Ryan, my 15 month old son, was trying to eat his favourite addiction (Cheerios) on the front step the other day. His left hand held a spare set of keys that he’s decided to take everywhere. His right hand was clutching a bright blue ‘nail’ from his Little Tike’s Work Bench. He was squatting down in front of a Tupperware lid full of Cheerios, trying desperately to grab them with his already-full hands.
“Put the keys down so you can eat, bud,” I admonish him. No response.
“Here Ryan, let me hold your nail for you.” Still nothing.
I think he finally won by using a few spare fingers to shovel up the treats.
That little event perfectly illustrates the point John is trying to convey to his readers. The false-teachers were telling the church members that they were without sin. John brought the correction quickly: any claim to sinlessness is mere self-deception. But if we open up and let go of our sins . . .
. . .
If we say that we have no sin (v. 8a, NRSV)
we deceive ourselves, and the truth is not in us. (v. 8b, NRSV)
We humans are gullible. Given a strong enough motivation and a long enough time frame, we can justify almost any action or belief. Sure, it sounds cynical, but take a serious look at humanity—both externally and internally—and I’m pretty sure you’ll begin to see the same thing. If you don’t believe me, try asking a psychologist who is trained in personality disorders!
The prophet Jeremiah wrote about our inclination towards self-deception:
The heart is devious above all else; it is perverse—who can understand it? (Jeremiah 17:9, NRSV)
Devious. What an apt word.
The false-teachers convinced themselves and their audiences that they were without sin. We don’t know if they thought they surpassed it, overcame it, or plan old transcended the good-evil dialectic. We only know their claim. It was quite an attractive belief.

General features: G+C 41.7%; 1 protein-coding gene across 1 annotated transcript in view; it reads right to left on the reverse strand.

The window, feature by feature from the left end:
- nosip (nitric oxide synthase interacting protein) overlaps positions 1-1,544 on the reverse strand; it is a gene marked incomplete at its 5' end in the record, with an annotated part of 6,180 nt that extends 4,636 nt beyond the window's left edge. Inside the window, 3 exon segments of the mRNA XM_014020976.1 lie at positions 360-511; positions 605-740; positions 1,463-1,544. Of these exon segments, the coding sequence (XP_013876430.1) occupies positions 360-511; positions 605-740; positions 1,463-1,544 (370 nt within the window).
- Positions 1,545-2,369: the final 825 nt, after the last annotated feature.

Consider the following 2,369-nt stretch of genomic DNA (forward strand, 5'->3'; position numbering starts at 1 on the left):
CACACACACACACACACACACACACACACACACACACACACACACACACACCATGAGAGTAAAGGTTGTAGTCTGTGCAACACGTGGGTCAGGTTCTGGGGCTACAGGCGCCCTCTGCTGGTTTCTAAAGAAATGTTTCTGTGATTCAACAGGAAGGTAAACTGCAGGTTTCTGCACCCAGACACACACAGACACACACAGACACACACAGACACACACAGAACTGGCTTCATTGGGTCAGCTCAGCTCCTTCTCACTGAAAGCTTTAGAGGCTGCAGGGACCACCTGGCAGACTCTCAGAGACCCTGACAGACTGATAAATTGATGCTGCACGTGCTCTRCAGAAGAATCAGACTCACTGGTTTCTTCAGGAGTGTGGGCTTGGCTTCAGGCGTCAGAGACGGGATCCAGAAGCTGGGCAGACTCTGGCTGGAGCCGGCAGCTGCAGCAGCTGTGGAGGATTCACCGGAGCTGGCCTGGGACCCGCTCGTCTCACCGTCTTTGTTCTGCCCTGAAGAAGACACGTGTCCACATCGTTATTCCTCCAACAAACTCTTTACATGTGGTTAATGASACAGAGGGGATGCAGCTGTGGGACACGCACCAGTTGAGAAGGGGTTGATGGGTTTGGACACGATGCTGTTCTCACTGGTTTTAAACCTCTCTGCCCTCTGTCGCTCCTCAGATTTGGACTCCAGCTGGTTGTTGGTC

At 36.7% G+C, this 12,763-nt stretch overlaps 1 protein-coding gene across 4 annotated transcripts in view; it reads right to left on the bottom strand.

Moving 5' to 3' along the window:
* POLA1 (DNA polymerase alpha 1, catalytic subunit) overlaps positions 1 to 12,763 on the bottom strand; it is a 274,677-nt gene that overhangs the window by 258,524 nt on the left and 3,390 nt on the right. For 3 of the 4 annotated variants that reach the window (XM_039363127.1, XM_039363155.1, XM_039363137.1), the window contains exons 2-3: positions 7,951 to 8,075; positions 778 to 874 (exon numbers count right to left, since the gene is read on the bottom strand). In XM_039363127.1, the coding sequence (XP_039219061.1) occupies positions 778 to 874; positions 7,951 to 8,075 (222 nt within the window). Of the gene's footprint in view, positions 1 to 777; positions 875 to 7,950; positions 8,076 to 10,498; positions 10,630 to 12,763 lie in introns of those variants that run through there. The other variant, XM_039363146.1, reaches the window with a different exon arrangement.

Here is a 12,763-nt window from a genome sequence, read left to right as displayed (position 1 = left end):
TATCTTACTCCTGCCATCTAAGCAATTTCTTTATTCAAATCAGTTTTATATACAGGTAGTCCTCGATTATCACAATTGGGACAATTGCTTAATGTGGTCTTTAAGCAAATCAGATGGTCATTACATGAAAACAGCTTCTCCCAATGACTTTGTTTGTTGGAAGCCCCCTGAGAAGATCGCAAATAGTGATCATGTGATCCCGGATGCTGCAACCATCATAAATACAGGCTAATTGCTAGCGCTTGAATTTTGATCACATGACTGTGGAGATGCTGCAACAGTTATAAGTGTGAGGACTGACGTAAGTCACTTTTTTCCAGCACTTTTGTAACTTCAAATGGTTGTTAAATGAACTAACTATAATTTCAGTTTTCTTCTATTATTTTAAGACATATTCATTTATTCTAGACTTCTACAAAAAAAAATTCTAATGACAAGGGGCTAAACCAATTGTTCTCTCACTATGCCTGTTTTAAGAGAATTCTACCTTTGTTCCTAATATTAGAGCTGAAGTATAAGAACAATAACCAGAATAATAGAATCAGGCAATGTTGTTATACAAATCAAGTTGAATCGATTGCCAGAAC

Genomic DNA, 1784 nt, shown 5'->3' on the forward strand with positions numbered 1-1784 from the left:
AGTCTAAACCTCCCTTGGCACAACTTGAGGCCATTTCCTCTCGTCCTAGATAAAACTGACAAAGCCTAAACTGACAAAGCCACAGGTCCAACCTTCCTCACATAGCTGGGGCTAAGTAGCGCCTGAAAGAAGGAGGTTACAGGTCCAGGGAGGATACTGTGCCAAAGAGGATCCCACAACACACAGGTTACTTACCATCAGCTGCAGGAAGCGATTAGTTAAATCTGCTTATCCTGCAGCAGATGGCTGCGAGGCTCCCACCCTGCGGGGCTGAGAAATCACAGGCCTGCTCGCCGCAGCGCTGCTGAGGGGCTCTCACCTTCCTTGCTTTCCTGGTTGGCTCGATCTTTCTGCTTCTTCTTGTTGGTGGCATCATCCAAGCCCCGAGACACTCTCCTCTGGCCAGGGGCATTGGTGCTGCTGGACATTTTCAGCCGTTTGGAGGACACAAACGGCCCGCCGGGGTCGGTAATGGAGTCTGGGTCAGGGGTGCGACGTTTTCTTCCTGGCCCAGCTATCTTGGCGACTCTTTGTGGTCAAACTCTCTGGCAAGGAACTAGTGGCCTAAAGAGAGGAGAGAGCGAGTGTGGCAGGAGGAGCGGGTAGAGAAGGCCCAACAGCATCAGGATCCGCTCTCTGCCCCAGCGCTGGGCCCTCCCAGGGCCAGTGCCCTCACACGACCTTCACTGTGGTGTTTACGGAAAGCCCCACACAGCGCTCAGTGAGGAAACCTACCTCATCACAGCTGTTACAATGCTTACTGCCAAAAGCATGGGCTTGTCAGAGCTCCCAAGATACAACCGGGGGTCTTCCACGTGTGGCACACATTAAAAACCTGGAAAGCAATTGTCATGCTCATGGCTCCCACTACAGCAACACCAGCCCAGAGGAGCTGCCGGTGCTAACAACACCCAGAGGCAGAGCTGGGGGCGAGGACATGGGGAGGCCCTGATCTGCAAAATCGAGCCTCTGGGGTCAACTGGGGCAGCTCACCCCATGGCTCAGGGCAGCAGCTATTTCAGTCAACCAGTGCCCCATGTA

John reminded his followers of the words of the prophet: the heart is devious. Sinlessness is self-deception. More sinisterly, any claim of sinlessness prevents God from healing our broken human nature.
. . .
If we confess our sins, he who is faithful and just will forgive us our sins and cleanse us from all unrighteousness. (v. 9, NRSV)
This is the flip-side of the deception. If we would only learn to confess sin instead of hiding (like Adam and Eve in the trees), we would be forgiven.
The confession of sin is often emphasized today, but rarely written about in the New Testament. According to Kruse, there are only four other passage that deal with the personal confession of sin:
- Matthew 3:6
- Mark 1:15
- James 5:16
- Acts 19:18
From this comprehensive list, Kruse makes the observation that confession of personal sin is a public matter. The evangelical world has turned this verse into a bed-time liturgy, when it was intended to be a way to heal communities! Understanding the corporate nature of this confession makes the act far more difficult—but just look at the two results:
- God will forgive us.
God will remove the offense that blocked the divine-human relationship. Confession of our sin to each other allows us to be restored to God.
- God will cleanse us.
God will even remove the stain that resulted from the sin!
Think of it this way. An authority tells you not to eat ice-cream in the living room. However, the television’s in the living room and your favourite show is starting. The inevitable happens, and you spill a big glob of ice-cream on the shag rug. As it starts to melt into the 2 inch long fibers you’re caught. What happens?
- You can claim that you didn’t do it and introduce a layer of deception into your relationship with the authority (who knows exactly what you did).
- You confess what you did and the authority forgives you for your disobedience, and then steam-cleans the rug to remove all evidence of the offense.
I think the right course of action is clear.
. . .
Like a toddler clutching his precious items, we hold our shameful sins close to our heart. Maybe we even deceive ourselves into believing we are without sin. But when we hold on to our sins, we prevent God from healing us.
It’s time to confess quickly, and receive freely.
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